With help from Pearl Jam, native American youth skate for their lives at ONE Gathering
Walt Pourier is the visionary behind the "ONE Gathering -- Skate for Life" event, which will ramp up Saturday at the Denver Skatepark. Drawing hundreds of young Native Americans from across Colorado and beyond, the Gathering will expose them to positive, community-building activities that celebrate heritage while building hope for the future.
Pourier knows firsthand how much that hope is needed: Though his Denver-based Stronghold Society, he works with youth on the Pine Ridge reservation in South Dakota, where alcohol and drug abuse contribute to a tragically high suicide rate.Pourier, a storyteller, graphic designer and member of the Lakota tribe, recently opened the first of three state-of-the-art skate parks in Pine Ridge, with help from friends including Pearl Jam's Jeff Ament.
Now in its third year, the Gathering will feature skate competitions, vendors and music, including a set from The Bunny Gang, the Denver-based side project led by Flogging Molly's Nathan Maxwell. We asked Pourier to tell us a little bit about the event, which has become a summertime rite of passage for an underserved group of young people.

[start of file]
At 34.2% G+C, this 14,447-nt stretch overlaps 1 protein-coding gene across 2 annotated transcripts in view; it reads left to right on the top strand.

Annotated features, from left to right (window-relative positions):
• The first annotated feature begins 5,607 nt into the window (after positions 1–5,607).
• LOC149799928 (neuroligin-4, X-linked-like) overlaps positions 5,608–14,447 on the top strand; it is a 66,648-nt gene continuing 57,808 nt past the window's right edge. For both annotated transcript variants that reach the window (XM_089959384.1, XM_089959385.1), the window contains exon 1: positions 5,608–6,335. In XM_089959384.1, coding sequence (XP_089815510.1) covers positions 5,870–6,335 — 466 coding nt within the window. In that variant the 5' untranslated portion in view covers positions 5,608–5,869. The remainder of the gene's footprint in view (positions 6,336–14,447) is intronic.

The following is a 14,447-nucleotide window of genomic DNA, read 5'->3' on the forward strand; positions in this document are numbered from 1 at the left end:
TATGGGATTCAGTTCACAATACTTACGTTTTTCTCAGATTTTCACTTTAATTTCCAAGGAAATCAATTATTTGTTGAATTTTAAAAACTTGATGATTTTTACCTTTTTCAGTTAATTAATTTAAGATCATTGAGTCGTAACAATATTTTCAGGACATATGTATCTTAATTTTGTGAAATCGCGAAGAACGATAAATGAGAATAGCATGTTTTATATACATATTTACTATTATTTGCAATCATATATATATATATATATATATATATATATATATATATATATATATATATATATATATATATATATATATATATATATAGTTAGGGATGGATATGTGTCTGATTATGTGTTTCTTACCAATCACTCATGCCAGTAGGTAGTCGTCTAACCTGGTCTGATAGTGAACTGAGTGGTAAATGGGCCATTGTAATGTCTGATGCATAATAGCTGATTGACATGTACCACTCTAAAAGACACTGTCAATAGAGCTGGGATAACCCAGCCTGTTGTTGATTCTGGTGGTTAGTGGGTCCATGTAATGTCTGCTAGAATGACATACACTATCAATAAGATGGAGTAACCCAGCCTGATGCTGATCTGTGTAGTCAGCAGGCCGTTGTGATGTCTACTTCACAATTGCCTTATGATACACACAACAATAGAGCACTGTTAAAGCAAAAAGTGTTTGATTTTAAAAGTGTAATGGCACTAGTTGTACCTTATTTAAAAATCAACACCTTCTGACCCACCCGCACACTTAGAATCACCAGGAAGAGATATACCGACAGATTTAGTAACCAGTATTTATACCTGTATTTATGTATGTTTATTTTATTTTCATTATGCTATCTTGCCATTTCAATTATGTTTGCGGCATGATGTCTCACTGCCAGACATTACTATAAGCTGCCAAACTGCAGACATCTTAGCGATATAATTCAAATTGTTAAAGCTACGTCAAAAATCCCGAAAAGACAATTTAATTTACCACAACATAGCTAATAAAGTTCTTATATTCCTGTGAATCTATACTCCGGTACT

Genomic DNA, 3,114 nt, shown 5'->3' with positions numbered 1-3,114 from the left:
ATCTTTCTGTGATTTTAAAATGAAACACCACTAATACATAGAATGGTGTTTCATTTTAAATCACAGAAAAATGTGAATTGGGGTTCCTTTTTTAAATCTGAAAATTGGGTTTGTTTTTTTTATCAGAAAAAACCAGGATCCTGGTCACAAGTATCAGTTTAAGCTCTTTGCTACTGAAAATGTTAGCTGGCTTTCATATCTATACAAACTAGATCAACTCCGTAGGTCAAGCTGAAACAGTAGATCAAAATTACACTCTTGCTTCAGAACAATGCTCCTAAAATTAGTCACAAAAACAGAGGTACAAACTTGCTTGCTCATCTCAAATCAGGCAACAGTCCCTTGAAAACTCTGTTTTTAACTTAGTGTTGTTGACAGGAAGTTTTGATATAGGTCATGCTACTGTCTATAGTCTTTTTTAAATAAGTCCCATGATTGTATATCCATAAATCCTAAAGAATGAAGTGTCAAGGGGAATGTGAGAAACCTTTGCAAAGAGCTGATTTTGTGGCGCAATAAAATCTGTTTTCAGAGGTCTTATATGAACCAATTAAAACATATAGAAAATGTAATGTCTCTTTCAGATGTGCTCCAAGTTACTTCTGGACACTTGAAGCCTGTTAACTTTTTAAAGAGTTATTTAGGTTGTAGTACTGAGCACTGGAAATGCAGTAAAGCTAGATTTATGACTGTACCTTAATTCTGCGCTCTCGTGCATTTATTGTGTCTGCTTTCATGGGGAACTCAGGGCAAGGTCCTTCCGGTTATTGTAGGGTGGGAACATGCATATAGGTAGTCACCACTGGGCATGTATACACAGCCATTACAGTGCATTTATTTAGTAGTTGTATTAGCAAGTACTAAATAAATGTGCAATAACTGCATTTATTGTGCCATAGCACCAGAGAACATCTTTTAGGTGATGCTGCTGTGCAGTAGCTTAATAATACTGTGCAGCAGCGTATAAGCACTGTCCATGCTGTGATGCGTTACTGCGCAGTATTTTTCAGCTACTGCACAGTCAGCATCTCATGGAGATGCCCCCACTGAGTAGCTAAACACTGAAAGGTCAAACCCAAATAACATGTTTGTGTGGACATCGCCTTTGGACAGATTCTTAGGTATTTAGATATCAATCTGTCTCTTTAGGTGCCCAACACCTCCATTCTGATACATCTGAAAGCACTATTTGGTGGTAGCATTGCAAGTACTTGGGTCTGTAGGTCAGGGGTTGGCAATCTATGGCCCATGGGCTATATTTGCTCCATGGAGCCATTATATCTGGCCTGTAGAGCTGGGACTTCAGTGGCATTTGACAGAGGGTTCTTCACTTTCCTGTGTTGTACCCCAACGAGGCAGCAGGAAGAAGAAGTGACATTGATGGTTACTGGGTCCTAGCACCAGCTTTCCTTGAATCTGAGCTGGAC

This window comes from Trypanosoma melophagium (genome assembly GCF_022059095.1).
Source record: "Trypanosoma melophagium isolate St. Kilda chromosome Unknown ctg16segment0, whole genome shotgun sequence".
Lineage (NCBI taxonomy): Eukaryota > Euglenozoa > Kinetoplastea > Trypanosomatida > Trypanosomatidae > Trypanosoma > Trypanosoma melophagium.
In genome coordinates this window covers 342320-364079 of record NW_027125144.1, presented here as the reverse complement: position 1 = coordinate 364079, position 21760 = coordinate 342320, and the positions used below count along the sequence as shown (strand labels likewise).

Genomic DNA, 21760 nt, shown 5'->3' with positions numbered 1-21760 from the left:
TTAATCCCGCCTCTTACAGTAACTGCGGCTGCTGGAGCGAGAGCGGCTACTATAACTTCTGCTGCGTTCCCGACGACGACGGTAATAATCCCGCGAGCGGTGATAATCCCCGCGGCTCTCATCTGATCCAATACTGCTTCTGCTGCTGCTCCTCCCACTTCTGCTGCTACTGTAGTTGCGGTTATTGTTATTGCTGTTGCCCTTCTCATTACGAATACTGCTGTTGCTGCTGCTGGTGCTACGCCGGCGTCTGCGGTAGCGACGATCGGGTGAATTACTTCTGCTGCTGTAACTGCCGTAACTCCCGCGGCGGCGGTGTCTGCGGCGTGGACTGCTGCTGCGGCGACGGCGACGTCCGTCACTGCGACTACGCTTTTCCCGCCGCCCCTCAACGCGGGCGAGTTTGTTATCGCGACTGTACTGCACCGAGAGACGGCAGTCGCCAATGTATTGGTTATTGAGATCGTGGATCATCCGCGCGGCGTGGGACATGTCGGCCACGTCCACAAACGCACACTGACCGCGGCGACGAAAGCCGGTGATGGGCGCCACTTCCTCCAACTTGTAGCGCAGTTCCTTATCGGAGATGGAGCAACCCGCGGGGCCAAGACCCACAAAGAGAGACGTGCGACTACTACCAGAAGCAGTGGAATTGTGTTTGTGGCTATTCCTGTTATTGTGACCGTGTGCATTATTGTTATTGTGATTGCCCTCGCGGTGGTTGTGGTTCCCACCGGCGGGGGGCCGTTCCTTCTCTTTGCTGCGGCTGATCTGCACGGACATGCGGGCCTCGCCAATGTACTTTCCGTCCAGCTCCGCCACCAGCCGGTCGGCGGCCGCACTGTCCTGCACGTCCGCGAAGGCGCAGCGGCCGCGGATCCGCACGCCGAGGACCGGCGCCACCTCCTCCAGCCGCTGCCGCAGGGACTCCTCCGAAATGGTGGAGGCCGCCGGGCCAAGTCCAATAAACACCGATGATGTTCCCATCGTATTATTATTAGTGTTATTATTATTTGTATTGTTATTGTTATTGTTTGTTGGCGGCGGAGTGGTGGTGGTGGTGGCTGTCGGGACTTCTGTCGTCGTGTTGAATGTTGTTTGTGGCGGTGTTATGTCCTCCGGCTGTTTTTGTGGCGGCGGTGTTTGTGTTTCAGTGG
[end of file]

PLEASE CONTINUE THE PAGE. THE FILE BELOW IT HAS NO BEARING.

Westword: What does skateboarding have to do with life -- in your vision?
Walt Pourier: "Skateboarding Saves Lives" is a quote I hear again and again from all the skate legends who support our Stronghold Society Live Life Call to Action Campaigns. Our goal is to instill a belief system in this current generation that through these creative movements of skateboarding, music, art and design, film, photography, writing, spoken word, etc., they can live and express life at its grandest.
Why is it important for Native American youth to have the chance to come together once a year?
Skaters get ready to roll at the 2011 ONE Gathering.
The Gathering is a skateboarding competition created to unite the youth of the Denver community with the Native American youth of Colorado and surrounding states. It is a means of outreach to educate local communities of the social and health challenges Native American youth face today -- to give them a place to gather and skate and listen to music from some awesome bands and just have fun. The competition will take place at the Denver Skatepark, located near the South Platte River, an historical gathering place for many Native American Tribes.
Youth are coming from across Colorado and other states. Who will be there?
We usually get a lot of kids from New Mexico, including a group called the Westside Boys. They wear shirts that say "Don't Hate Just Skate." We also have youth from Pine Ridge South Dakota, Lakota Country, Ute Mountain Ute Country here in Colorado, Oklahoma, and a group from Portland, Oregon this year. And, of course, our local skate-culture scene looks forwards to this event every year. So many help us to run it. It's a beautiful thing.